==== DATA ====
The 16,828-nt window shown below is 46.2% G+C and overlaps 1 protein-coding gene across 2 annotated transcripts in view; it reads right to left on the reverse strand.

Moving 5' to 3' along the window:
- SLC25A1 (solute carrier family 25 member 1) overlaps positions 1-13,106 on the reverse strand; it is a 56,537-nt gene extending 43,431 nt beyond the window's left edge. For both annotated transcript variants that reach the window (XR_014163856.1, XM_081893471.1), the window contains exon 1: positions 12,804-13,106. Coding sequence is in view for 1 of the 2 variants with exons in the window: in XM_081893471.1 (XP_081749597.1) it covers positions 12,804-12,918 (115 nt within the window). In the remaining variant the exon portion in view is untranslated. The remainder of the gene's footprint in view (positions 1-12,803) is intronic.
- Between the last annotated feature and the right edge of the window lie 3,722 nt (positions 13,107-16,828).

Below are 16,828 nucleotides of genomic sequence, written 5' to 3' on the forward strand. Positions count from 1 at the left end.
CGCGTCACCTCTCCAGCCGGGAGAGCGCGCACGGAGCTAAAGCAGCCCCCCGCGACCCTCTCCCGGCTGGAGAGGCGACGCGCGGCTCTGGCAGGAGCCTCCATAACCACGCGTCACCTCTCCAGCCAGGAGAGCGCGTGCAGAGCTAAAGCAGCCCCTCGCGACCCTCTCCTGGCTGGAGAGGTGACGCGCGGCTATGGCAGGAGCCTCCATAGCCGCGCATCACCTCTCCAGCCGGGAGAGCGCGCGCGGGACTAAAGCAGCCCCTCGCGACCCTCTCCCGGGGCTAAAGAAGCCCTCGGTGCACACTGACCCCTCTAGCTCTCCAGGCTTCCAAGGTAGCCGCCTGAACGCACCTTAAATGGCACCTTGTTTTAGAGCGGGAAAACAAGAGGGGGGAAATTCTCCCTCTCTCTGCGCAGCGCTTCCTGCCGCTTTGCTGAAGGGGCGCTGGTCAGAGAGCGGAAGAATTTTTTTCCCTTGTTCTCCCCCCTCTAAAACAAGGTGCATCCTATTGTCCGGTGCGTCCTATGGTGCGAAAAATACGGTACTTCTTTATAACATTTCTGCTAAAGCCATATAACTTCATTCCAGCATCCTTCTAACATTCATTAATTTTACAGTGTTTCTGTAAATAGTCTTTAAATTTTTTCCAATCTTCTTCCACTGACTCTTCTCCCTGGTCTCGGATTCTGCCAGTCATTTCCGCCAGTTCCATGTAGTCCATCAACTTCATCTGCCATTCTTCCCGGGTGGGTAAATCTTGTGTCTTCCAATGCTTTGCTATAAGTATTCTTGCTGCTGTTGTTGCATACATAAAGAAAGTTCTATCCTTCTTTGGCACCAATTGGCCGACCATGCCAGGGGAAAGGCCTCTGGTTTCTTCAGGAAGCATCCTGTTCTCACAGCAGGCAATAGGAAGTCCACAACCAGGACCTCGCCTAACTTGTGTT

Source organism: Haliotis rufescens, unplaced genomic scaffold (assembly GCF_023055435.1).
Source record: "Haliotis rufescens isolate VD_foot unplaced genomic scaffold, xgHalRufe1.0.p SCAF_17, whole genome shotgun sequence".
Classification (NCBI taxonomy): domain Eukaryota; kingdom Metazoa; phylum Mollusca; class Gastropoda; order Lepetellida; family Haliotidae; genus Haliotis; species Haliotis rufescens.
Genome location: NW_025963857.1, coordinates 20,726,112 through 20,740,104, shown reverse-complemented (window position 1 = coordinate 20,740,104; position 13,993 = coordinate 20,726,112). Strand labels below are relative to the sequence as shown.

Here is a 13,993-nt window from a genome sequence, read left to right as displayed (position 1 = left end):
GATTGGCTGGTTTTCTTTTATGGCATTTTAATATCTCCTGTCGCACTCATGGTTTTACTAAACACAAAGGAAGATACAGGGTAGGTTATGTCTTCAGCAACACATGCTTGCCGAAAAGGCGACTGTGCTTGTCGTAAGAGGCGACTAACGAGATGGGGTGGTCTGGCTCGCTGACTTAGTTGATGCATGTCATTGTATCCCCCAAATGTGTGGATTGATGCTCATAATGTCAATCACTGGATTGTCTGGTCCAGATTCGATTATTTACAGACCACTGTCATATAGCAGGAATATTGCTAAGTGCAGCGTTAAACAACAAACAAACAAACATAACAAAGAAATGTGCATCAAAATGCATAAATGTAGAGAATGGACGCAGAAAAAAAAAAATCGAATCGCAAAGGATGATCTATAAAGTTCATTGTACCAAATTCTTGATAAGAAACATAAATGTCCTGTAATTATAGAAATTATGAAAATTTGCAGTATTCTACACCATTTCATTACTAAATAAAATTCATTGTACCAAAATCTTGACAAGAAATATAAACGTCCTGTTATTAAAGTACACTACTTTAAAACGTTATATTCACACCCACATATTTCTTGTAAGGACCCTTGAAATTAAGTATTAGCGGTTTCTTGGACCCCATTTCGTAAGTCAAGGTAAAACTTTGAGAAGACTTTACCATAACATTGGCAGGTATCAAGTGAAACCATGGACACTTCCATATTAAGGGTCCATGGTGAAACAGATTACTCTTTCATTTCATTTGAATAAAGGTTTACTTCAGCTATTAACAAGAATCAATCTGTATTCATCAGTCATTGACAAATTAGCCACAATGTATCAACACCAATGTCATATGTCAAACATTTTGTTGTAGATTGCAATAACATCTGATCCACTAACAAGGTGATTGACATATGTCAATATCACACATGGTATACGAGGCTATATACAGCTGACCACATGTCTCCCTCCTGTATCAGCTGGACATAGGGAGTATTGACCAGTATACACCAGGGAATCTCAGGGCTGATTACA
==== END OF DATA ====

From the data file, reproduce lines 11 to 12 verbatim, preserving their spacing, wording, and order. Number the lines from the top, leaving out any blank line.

Here is a 13,993-nt window from a genome sequence, read left to right as displayed (position 1 = left end):
GATTGGCTGGTTTTCTTTTATGGCATTTTAATATCTCCTGTCGCACTCATGGTTTTACTAAACACAAAGGAAGATACAGGGTAGGTTATGTCTTCAGCAACACATGCTTGCCGAAAAGGCGACTGTGCTTGTCGTAAGAGGCGACTAACGAGATGGGGTGGTCTGGCTCGCTGACTTAGTTGATGCATGTCATTGTATCCCCCAAATGTGTGGATTGATGCTCATAATGTCAATCACTGGATTGTCTGGTCCAGATTCGATTATTTACAGACCACTGTCATATAGCAGGAATATTGCTAAGTGCAGCGTTAAACAACAAACAAACAAACATAACAAAGAAATGTGCATCAAAATGCATAAATGTAGAGAATGGACGCAGAAAAAAAAAAATCGAATCGCAAAGGATGATCTATAAAGTTCATTGTACCAAATTCTTGATAAGAAACATAAATGTCCTGTAATTATAGAAATTATGAAAATTTGCAGTATTCTACACCATTTCATTACTAAATAAAATTCATTGTACCAAAATCTTGACAAGAAATATAAACGTCCTGTTATTAAAGTACACTACTTTAAAACGTTATATTCACACCCACATATTTCTTGTAAGGACCCTTGAAATTAAGTATTAGCGGTTTCTTGGACCCCATTTCGTAAGTCAAGGTAAAACTTTGAGAAGACTTTACCATAACATTGGCAGGTATCAAGTGAAACCATGGACACTTCCATATTAAGGGTCCATGGTGAAACAGATTACTCTTTCATTTCATTTGAATAAAGGTTTACTTCAGCTATTAACAAGAATCAATCTGTATTCATCAGTCATTGACAAATTAGCCACAATGTATCAACACCAATGTCATATGTCAAACATTTTGTTGTAGATTGCAATAACATCTGATCCACTAACAAGGTGATTGACATATGTCAATATCACACATGGTATACGAGGCTATATACAGCTGACCACATGTCTCCCTCCTGTATCAGCTGGACATAGGGAGTATTGACCAGTATACACCAGGGAATCTCAGGGCTGATTACA